In recent years, personal branding has become synonymous exclusively with online presence and reputation. And while paying attention to your email signature, social media profile, and other digital assets are important, creating a strong personal brand goes much deeper than your digital footprint.

If you play golf, for example, chances are you’ve landed your ball on the green in two strokes on a par 4 hole. But unless you’re a scratch golfer, you probably can’t repeat it on every hole, right?

The same is true for your personal brand, which I define as presenting the best version of yourself. And just like golf, what separates professionals from amateurs in showing up with your best game is consistency…forged through practice.

So if you’re serious about building a solid personal brand before you tweak your Twitter page, begin with the fundamentals; a good place to start is by honestly addressing these 3 core questions:

• What’s it like being on the other end of me? What’s the experience others have in your presence?

For example, what kind of first impression do you make? According to research, people will judge your level of trustworthiness, credibility, and likeability in as little as 7 seconds after meeting you, and it’s driven primarily by your body language and voice tonality. Does that surprise you?

How much attention do you pay to things like your posture, your smile and facial expressions, and the sincerity of your voice—not in the big moments like a job interview or sales presentation, but every day…with everyone you encounter?

• How do you think people would describe you?  If you could pick one or two words that describe your purpose, the value you bring, and the impact you have on others, what words come to mind?

Moreover, do you think they would align with the real you?

A decade ago, I read a helpful book, The On-Purpose Person, that featured a revealing exercise consisting of a series of thought-provoking questions designed to uncover what brings you energy, engagement, and flow. The exercise culminated in a 2-word descriptor of your life’s purpose that completed the following sentence: “I exist to serve by….”

After many reflective hours pouring over the questions, I ended up  with the following purpose statement: “I exist to serve by… inspiring growth.”

This simple journey, which was for me more about self-validation than self-discovery, lit a fire in my soul.  Shortly afterward, I developed a customer service training and leadership development program for our company, created this blog, and launched a public speaking platform, all of which continue to energize and inspire me.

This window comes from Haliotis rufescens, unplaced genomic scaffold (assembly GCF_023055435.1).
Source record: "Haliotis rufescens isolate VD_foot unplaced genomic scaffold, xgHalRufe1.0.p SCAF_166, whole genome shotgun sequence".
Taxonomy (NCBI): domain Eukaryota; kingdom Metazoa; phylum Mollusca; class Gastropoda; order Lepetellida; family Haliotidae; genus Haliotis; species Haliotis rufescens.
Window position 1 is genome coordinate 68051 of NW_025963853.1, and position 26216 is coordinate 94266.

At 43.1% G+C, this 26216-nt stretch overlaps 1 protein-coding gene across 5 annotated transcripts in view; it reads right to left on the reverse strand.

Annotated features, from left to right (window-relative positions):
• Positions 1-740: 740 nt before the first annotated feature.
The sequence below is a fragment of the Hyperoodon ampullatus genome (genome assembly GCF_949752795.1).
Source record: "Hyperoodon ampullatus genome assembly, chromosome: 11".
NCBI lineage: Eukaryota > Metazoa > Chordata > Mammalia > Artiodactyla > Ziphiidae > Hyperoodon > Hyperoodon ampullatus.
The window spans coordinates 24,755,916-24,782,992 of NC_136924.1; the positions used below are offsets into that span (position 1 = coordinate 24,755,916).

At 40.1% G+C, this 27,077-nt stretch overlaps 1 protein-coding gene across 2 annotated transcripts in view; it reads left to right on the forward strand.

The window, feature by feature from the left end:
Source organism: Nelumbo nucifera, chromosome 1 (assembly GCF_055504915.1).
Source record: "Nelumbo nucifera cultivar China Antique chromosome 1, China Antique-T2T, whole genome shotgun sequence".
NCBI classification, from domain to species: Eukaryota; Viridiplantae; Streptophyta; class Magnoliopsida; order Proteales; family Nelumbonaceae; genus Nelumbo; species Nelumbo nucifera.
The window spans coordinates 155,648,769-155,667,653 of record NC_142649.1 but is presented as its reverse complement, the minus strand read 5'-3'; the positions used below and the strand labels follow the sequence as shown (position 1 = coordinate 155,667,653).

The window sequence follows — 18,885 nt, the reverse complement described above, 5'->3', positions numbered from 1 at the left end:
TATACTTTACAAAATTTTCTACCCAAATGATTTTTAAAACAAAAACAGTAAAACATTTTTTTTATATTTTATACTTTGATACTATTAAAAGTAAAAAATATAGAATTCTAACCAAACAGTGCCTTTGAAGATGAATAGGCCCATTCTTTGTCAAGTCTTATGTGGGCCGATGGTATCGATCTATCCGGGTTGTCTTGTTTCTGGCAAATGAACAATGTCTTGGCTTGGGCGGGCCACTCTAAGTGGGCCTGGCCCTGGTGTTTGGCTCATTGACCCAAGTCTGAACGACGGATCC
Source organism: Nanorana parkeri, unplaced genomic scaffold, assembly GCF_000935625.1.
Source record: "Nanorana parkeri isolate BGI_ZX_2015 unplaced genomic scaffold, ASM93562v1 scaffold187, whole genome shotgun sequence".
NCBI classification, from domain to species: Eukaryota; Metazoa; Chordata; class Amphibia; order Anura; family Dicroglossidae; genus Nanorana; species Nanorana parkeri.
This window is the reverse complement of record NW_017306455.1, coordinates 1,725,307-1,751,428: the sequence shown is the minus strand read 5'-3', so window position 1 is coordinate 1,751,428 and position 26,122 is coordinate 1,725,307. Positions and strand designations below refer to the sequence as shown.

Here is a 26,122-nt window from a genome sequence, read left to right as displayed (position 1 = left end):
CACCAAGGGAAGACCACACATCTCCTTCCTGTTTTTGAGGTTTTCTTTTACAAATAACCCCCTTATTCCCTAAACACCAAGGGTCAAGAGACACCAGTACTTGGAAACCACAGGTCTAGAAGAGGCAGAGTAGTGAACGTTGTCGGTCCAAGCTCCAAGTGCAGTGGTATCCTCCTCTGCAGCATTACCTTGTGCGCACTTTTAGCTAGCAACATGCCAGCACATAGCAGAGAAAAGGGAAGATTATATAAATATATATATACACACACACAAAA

• How do you express yourself? It was said about Abraham Lincoln that he had a passion for clarity, never to let words get in the way of his ideas. Indeed, the words you use in speaking and writing are a mirror of good, clear thinking, which, in turn, reflect your own image to the world.

Can you convey your ideas clearly and succinctly?

Does your writing have its own style and voice that reflect what you intend?

And when you speak, would others describe you as someone who loves to talk, or as someone who has something to say?

The content of your communication speaks volumes about your personal character. Best-selling author Michael Lewis observes that listening to people will uncover revealing patterns in how they talk about themselves:

There’s the kind of person who is always the victim in any story that they tell. Always on the receiving end of some injustice. There’s the person who’s always kind of the hero of every story they tell. There’s the smart person; they delivered the clever put down there. There are lots of versions of this, and you’ve got to be very careful about how you tell these stories because it starts to become you. You are—in the way you craft your narrative—kind of crafting your character.

It would be silly to suggest that the vast digital space doesn’t play a part in shaping your personal brand. But I believe that your online reputation is a downstream outcome–the fruit, not the root–of your actions and their impact on others.

And like an amateur golfer trying to make the PGA Tour, when it comes to your brand, there’s no middle ground—you simply can’t afford to coast.

In today’s hyper-competitive world, every single day you are either strengthening your personal brand or eroding it through your integrity, communication, follow-through, and how you consistently show up in the world.

Which of these 3 questions is easiest for you to answer?

Which is most challenging?

What does it mean to you to consistently present the best version of yourself?